Why might birds develop such a preference? One reason could be that green is often a signal for unripeness, whereas black always means palatability. It’s also possible that black and red are simply more visible in the lush greenness of a forest.
Whatever the reason might be for color preference in birds, the study also suggested an important outcome. The preference of bird frugivores matched the frequency of these black and red fruiting plants in the wild! This means that preferred fruits are dispersed, and grow more than non-preferred fruits that are green and yellow.
Birds shape plant frequencies because they are picky eaters.
Can All Birds Eat All Fruits?
The bigger the bird, the larger the fruit it can eat. Trees may evolve towards larger or smaller fruit sizes, depending on who they want their fruit to be eaten by. This means that the average size of the bird community determines what fruits will be eaten and what trees consequently grow after seed dispersal.
One study examined how logging can change a bird community, and how those bird communities shape the forest. In logged forests, the average size of the bird community was smaller. Smaller birds eat smaller fruits, and the birds who were disrupted by logging disperse fewer seeds from large-fruited trees. Over time, this could lead to a reduction in trees with large fruits.
Different birds disperse different seeds, so changing a forest can have a significant impact on the future plant community.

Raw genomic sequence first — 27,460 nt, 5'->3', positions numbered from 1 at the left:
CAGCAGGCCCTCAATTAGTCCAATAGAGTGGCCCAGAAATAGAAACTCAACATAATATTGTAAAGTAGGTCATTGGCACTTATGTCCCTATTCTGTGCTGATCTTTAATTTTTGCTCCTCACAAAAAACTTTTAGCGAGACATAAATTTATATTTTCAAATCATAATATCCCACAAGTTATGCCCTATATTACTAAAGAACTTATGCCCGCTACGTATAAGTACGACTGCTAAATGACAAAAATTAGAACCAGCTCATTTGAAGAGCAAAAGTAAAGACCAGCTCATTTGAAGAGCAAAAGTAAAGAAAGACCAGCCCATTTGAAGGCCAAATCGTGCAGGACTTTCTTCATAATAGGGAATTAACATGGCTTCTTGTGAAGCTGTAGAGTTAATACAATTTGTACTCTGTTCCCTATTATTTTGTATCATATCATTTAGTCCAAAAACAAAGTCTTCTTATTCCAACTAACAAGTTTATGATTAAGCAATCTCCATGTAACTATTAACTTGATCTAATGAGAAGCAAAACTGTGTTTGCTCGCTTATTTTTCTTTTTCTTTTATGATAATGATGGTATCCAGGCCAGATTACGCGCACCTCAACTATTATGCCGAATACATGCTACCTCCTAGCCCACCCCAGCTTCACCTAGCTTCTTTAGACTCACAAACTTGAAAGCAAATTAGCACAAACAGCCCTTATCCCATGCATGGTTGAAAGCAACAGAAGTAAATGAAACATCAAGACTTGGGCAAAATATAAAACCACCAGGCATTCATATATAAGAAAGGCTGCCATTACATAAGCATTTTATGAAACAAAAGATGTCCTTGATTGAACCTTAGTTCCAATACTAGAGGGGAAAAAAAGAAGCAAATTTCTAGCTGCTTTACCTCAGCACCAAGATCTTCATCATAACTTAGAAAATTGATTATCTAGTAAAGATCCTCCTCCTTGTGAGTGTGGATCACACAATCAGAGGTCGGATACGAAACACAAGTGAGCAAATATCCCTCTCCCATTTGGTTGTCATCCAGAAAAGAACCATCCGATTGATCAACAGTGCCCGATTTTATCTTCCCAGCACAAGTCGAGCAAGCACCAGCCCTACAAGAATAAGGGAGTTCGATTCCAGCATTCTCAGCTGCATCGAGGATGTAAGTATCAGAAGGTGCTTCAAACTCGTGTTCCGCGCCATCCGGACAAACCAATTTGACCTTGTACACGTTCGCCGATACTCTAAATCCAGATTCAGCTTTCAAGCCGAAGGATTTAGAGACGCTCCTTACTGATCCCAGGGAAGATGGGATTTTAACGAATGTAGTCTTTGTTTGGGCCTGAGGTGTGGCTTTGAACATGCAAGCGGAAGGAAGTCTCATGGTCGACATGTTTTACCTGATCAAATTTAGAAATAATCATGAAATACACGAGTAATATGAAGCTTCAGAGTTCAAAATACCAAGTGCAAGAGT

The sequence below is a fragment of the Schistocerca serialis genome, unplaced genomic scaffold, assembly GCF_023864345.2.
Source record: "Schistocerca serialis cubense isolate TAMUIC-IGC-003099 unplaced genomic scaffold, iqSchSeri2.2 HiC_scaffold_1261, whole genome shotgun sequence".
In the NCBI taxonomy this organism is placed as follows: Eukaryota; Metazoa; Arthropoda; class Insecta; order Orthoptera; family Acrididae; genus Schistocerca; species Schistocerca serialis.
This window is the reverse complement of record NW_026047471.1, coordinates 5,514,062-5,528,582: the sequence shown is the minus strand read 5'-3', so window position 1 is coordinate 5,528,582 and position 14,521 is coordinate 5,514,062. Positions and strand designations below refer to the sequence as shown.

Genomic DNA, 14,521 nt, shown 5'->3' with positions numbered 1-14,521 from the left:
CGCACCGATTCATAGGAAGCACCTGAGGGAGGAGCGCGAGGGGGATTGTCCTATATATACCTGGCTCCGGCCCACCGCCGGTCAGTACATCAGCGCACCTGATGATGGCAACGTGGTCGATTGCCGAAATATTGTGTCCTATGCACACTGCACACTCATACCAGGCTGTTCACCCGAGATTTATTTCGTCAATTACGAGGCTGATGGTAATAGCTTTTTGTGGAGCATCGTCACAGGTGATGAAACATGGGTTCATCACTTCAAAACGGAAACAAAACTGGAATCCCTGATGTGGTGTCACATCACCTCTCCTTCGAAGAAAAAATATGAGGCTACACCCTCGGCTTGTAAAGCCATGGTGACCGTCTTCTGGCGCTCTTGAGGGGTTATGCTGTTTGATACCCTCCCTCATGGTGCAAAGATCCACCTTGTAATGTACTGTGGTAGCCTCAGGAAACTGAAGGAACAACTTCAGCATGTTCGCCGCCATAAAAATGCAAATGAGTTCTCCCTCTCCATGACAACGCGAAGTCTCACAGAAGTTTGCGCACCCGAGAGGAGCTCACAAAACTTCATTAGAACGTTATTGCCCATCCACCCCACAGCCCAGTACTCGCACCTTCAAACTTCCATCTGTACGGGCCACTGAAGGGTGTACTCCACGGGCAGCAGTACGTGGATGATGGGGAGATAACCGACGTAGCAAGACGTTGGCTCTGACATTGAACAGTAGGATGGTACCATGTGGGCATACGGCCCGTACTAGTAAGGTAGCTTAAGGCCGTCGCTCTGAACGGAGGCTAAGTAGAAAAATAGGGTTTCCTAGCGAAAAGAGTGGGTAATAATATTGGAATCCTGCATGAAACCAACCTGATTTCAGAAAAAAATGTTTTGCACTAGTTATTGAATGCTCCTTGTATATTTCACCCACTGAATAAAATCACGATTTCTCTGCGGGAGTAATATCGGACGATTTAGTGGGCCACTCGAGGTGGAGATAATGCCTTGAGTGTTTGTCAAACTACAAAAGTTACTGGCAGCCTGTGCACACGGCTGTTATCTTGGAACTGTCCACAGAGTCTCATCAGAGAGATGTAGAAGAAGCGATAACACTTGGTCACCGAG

Forests Are The Products Of Choices That Birds Make
Frugivory is one of three main ways to disperse seeds. Seed dispersal, along with pollination, are the key drivers of vegetation patterns within biomes. Plants that are attractive to animal dispersers often increase in population. Populations of key dispersers can greatly influence where and how much a certain plant will grow.
Fruit choice by birds, and the birds that are available to make those fruit choices, shape forests.
Birds are not the only frugivores and seed dispersers, but the effect they have is incredibly important to biome stability and diversity!
References (click to expand)
- Gagetti, B. L., Piratelli, A. J., & Piña-Rodrigues, F. C. M. (2016, May 6). Fruit color preference by birds and applications to ecological restoration. Brazilian Journal of Biology. FapUNIFESP (SciELO).
- Duan, Q., Goodale, E., & Quan, R.-. chang . (2014, July 17). Bird fruit preferences match the frequency of fruit colours in tropical Asia. Scientific Reports. Springer Science and Business Media LLC.
- Willson, M. F., Graff, D. A., & Whelan, C. J. (1990, August). Color Preferences of Frugivorous Birds in Relation to the Colors of Fleshy Fruits. The Condor. Oxford University Press (OUP).
- Velho, N., Ratnam, J., Srinivasan, U., & Sankaran, M. (2012, September). Shifts in community structure of tropical trees and avian frugivores in forests recovering from past logging. Biological Conservation. Elsevier BV.
- Wied, A., & Galen, C. (1998, July). Plant Parental Care: Conspecific Nurse Effects InFrasera SpeciosaAndCirsium Scopulorum. Ecology. Wiley.
- Augspurger, C. K. (1984, December). Seedling Survival of Tropical Tree Species: Interactions of Dispersal Distance, Light-Gaps, and Pathogens. Ecology. Wiley.